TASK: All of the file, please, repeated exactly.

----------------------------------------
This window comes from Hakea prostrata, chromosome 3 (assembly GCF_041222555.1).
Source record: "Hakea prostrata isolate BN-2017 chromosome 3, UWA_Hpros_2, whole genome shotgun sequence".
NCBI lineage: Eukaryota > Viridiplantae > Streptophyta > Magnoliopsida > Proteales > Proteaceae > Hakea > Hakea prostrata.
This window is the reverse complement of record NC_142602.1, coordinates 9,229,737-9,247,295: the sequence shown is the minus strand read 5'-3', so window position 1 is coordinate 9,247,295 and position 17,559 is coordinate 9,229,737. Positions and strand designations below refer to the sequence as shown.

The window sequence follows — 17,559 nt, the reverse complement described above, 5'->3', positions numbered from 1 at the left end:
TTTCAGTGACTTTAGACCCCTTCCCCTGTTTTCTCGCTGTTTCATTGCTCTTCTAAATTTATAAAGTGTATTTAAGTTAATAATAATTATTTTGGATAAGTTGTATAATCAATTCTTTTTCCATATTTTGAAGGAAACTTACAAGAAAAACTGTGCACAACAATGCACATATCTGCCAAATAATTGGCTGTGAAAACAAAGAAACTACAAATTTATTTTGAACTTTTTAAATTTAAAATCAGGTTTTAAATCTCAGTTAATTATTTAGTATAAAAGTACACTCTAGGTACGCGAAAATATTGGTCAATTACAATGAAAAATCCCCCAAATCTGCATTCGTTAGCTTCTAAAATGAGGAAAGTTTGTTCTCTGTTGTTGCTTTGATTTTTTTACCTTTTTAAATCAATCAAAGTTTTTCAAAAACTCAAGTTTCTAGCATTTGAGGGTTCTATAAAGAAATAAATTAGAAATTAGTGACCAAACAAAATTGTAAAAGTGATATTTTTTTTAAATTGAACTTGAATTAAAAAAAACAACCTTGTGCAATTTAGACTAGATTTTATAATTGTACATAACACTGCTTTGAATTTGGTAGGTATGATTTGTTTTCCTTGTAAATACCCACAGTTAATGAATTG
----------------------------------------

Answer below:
This window comes from Hakea prostrata, chromosome 3 (assembly GCF_041222555.1).
Source record: "Hakea prostrata isolate BN-2017 chromosome 3, UWA_Hpros_2, whole genome shotgun sequence".
NCBI lineage: Eukaryota > Viridiplantae > Streptophyta > Magnoliopsida > Proteales > Proteaceae > Hakea > Hakea prostrata.
This window is the reverse complement of record NC_142602.1, coordinates 9,229,737-9,247,295: the sequence shown is the minus strand read 5'-3', so window position 1 is coordinate 9,247,295 and position 17,559 is coordinate 9,229,737. Positions and strand designations below refer to the sequence as shown.

The window sequence follows — 17,559 nt, the reverse complement described above, 5'->3', positions numbered from 1 at the left end:
TTTCAGTGACTTTAGACCCCTTCCCCTGTTTTCTCGCTGTTTCATTGCTCTTCTAAATTTATAAAGTGTATTTAAGTTAATAATAATTATTTTGGATAAGTTGTATAATCAATTCTTTTTCCATATTTTGAAGGAAACTTACAAGAAAAACTGTGCACAACAATGCACATATCTGCCAAATAATTGGCTGTGAAAACAAAGAAACTACAAATTTATTTTGAACTTTTTAAATTTAAAATCAGGTTTTAAATCTCAGTTAATTATTTAGTATAAAAGTACACTCTAGGTACGCGAAAATATTGGTCAATTACAATGAAAAATCCCCCAAATCTGCATTCGTTAGCTTCTAAAATGAGGAAAGTTTGTTCTCTGTTGTTGCTTTGATTTTTTTACCTTTTTAAATCAATCAAAGTTTTTCAAAAACTCAAGTTTCTAGCATTTGAGGGTTCTATAAAGAAATAAATTAGAAATTAGTGACCAAACAAAATTGTAAAAGTGATATTTTTTTTAAATTGAACTTGAATTAAAAAAAACAACCTTGTGCAATTTAGACTAGATTTTATAATTGTACATAACACTGCTTTGAATTTGGTAGGTATGATTTGTTTTCCTTGTAAATACCCACAGTTAATGAATTG